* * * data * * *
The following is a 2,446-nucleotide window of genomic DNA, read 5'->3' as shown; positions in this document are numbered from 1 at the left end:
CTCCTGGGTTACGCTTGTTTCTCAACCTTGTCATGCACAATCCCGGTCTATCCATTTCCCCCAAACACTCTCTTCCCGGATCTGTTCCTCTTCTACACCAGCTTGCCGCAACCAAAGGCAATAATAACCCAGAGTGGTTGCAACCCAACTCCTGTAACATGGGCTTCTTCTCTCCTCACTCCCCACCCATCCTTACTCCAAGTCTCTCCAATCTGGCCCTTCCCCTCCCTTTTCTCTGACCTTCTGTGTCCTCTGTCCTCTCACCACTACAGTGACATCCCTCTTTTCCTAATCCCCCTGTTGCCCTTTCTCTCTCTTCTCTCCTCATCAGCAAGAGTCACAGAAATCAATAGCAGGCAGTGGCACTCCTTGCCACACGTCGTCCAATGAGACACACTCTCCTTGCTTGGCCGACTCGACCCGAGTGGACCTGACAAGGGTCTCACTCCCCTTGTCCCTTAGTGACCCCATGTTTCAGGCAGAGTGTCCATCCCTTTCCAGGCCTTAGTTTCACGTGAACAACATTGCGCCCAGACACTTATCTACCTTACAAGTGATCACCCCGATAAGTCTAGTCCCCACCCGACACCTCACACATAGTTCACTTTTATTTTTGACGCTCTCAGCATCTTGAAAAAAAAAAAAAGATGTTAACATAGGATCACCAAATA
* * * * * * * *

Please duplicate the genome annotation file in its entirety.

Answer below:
The following is a 2,446-nucleotide window of genomic DNA, read 5'->3' as shown; positions in this document are numbered from 1 at the left end:
CTCCTGGGTTACGCTTGTTTCTCAACCTTGTCATGCACAATCCCGGTCTATCCATTTCCCCCAAACACTCTCTTCCCGGATCTGTTCCTCTTCTACACCAGCTTGCCGCAACCAAAGGCAATAATAACCCAGAGTGGTTGCAACCCAACTCCTGTAACATGGGCTTCTTCTCTCCTCACTCCCCACCCATCCTTACTCCAAGTCTCTCCAATCTGGCCCTTCCCCTCCCTTTTCTCTGACCTTCTGTGTCCTCTGTCCTCTCACCACTACAGTGACATCCCTCTTTTCCTAATCCCCCTGTTGCCCTTTCTCTCTCTTCTCTCCTCATCAGCAAGAGTCACAGAAATCAATAGCAGGCAGTGGCACTCCTTGCCACACGTCGTCCAATGAGACACACTCTCCTTGCTTGGCCGACTCGACCCGAGTGGACCTGACAAGGGTCTCACTCCCCTTGTCCCTTAGTGACCCCATGTTTCAGGCAGAGTGTCCATCCCTTTCCAGGCCTTAGTTTCACGTGAACAACATTGCGCCCAGACACTTATCTACCTTACAAGTGATCACCCCGATAAGTCTAGTCCCCACCCGACACCTCACACATAGTTCACTTTTATTTTTGACGCTCTCAGCATCTTGAAAAAAAAAAAAAGATGTTAACATAGGATCACCAAATA